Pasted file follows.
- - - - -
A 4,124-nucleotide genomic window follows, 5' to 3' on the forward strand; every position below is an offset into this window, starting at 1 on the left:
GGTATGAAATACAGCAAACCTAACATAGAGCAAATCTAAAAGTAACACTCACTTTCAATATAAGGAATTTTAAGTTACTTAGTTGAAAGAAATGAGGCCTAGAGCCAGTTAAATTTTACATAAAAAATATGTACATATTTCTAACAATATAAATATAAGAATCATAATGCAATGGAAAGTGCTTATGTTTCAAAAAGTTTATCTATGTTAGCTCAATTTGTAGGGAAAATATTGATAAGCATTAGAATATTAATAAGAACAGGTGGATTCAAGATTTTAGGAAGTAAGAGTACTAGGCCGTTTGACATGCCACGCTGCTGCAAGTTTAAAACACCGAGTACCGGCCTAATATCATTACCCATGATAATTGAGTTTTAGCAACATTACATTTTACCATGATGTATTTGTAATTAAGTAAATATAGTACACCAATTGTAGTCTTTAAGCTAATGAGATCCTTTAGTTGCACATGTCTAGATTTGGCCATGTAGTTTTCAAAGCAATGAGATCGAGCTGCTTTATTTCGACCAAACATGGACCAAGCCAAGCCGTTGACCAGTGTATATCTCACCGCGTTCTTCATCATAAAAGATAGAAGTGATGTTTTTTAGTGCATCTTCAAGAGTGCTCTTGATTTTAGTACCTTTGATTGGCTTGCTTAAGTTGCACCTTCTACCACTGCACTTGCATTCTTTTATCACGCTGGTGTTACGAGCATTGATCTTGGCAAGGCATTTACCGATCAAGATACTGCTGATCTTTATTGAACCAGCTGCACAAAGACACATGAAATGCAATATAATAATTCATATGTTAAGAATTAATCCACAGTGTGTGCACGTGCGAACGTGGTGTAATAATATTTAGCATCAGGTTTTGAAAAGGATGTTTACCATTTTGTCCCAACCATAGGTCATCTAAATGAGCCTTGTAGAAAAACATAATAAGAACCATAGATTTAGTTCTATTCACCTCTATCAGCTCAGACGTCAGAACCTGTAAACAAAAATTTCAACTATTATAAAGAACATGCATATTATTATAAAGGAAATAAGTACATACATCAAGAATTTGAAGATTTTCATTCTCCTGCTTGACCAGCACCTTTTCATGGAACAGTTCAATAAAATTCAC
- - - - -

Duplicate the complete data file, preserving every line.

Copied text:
A 4,124-nucleotide genomic window follows, 5' to 3' on the forward strand; every position below is an offset into this window, starting at 1 on the left:
GGTATGAAATACAGCAAACCTAACATAGAGCAAATCTAAAAGTAACACTCACTTTCAATATAAGGAATTTTAAGTTACTTAGTTGAAAGAAATGAGGCCTAGAGCCAGTTAAATTTTACATAAAAAATATGTACATATTTCTAACAATATAAATATAAGAATCATAATGCAATGGAAAGTGCTTATGTTTCAAAAAGTTTATCTATGTTAGCTCAATTTGTAGGGAAAATATTGATAAGCATTAGAATATTAATAAGAACAGGTGGATTCAAGATTTTAGGAAGTAAGAGTACTAGGCCGTTTGACATGCCACGCTGCTGCAAGTTTAAAACACCGAGTACCGGCCTAATATCATTACCCATGATAATTGAGTTTTAGCAACATTACATTTTACCATGATGTATTTGTAATTAAGTAAATATAGTACACCAATTGTAGTCTTTAAGCTAATGAGATCCTTTAGTTGCACATGTCTAGATTTGGCCATGTAGTTTTCAAAGCAATGAGATCGAGCTGCTTTATTTCGACCAAACATGGACCAAGCCAAGCCGTTGACCAGTGTATATCTCACCGCGTTCTTCATCATAAAAGATAGAAGTGATGTTTTTTAGTGCATCTTCAAGAGTGCTCTTGATTTTAGTACCTTTGATTGGCTTGCTTAAGTTGCACCTTCTACCACTGCACTTGCATTCTTTTATCACGCTGGTGTTACGAGCATTGATCTTGGCAAGGCATTTACCGATCAAGATACTGCTGATCTTTATTGAACCAGCTGCACAAAGACACATGAAATGCAATATAATAATTCATATGTTAAGAATTAATCCACAGTGTGTGCACGTGCGAACGTGGTGTAATAATATTTAGCATCAGGTTTTGAAAAGGATGTTTACCATTTTGTCCCAACCATAGGTCATCTAAATGAGCCTTGTAGAAAAACATAATAAGAACCATAGATTTAGTTCTATTCACCTCTATCAGCTCAGACGTCAGAACCTGTAAACAAAAATTTCAACTATTATAAAGAACATGCATATTATTATAAAGGAAATAAGTACATACATCAAGAATTTGAAGATTTTCATTCTCCTGCTTGACCAGCACCTTTTCATGGAACAGTTCAATAAAATTCAC